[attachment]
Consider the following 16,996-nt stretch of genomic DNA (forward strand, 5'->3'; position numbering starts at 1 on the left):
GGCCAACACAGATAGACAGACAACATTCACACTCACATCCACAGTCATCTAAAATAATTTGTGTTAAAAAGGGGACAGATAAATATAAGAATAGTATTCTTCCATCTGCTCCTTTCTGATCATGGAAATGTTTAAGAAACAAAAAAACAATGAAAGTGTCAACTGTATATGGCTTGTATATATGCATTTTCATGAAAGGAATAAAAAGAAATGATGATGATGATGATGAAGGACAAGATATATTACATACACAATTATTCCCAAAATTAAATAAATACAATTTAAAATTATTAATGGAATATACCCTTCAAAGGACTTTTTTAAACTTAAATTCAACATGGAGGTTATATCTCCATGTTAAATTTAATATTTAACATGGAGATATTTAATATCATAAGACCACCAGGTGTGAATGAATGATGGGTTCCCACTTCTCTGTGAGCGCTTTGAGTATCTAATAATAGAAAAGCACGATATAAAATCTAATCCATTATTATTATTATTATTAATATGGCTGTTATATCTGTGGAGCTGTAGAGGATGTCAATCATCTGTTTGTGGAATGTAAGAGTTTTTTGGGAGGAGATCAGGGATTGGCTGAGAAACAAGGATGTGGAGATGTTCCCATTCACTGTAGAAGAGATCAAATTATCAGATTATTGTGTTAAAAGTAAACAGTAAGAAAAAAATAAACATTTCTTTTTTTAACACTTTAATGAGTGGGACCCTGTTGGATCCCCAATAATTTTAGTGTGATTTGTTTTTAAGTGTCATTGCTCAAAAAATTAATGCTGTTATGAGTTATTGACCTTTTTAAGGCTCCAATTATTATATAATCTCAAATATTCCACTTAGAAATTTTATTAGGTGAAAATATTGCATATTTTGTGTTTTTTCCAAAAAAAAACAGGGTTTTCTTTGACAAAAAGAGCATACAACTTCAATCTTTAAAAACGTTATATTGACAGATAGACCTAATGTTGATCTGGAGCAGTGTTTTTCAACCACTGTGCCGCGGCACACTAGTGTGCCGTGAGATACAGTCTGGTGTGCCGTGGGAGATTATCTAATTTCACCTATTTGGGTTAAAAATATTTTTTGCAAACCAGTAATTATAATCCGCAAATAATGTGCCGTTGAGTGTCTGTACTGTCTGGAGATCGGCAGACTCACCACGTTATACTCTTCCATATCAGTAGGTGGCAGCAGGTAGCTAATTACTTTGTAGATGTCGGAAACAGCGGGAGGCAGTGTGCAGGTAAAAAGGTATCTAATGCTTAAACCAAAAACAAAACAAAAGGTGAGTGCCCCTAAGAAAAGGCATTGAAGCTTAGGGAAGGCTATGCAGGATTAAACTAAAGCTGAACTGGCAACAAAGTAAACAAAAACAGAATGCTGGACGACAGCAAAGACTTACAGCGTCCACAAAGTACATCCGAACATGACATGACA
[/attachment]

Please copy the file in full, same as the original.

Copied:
Consider the following 16,996-nt stretch of genomic DNA (forward strand, 5'->3'; position numbering starts at 1 on the left):
GGCCAACACAGATAGACAGACAACATTCACACTCACATCCACAGTCATCTAAAATAATTTGTGTTAAAAAGGGGACAGATAAATATAAGAATAGTATTCTTCCATCTGCTCCTTTCTGATCATGGAAATGTTTAAGAAACAAAAAAACAATGAAAGTGTCAACTGTATATGGCTTGTATATATGCATTTTCATGAAAGGAATAAAAAGAAATGATGATGATGATGATGAAGGACAAGATATATTACATACACAATTATTCCCAAAATTAAATAAATACAATTTAAAATTATTAATGGAATATACCCTTCAAAGGACTTTTTTAAACTTAAATTCAACATGGAGGTTATATCTCCATGTTAAATTTAATATTTAACATGGAGATATTTAATATCATAAGACCACCAGGTGTGAATGAATGATGGGTTCCCACTTCTCTGTGAGCGCTTTGAGTATCTAATAATAGAAAAGCACGATATAAAATCTAATCCATTATTATTATTATTATTAATATGGCTGTTATATCTGTGGAGCTGTAGAGGATGTCAATCATCTGTTTGTGGAATGTAAGAGTTTTTTGGGAGGAGATCAGGGATTGGCTGAGAAACAAGGATGTGGAGATGTTCCCATTCACTGTAGAAGAGATCAAATTATCAGATTATTGTGTTAAAAGTAAACAGTAAGAAAAAAATAAACATTTCTTTTTTTAACACTTTAATGAGTGGGACCCTGTTGGATCCCCAATAATTTTAGTGTGATTTGTTTTTAAGTGTCATTGCTCAAAAAATTAATGCTGTTATGAGTTATTGACCTTTTTAAGGCTCCAATTATTATATAATCTCAAATATTCCACTTAGAAATTTTATTAGGTGAAAATATTGCATATTTTGTGTTTTTTCCAAAAAAAAACAGGGTTTTCTTTGACAAAAAGAGCATACAACTTCAATCTTTAAAAACGTTATATTGACAGATAGACCTAATGTTGATCTGGAGCAGTGTTTTTCAACCACTGTGCCGCGGCACACTAGTGTGCCGTGAGATACAGTCTGGTGTGCCGTGGGAGATTATCTAATTTCACCTATTTGGGTTAAAAATATTTTTTGCAAACCAGTAATTATAATCCGCAAATAATGTGCCGTTGAGTGTCTGTACTGTCTGGAGATCGGCAGACTCACCACGTTATACTCTTCCATATCAGTAGGTGGCAGCAGGTAGCTAATTACTTTGTAGATGTCGGAAACAGCGGGAGGCAGTGTGCAGGTAAAAAGGTATCTAATGCTTAAACCAAAAACAAAACAAAAGGTGAGTGCCCCTAAGAAAAGGCATTGAAGCTTAGGGAAGGCTATGCAGGATTAAACTAAAGCTGAACTGGCAACAAAGTAAACAAAAACAGAATGCTGGACGACAGCAAAGACTTACAGCGTCCACAAAGTACATCCGAACATGACATGACA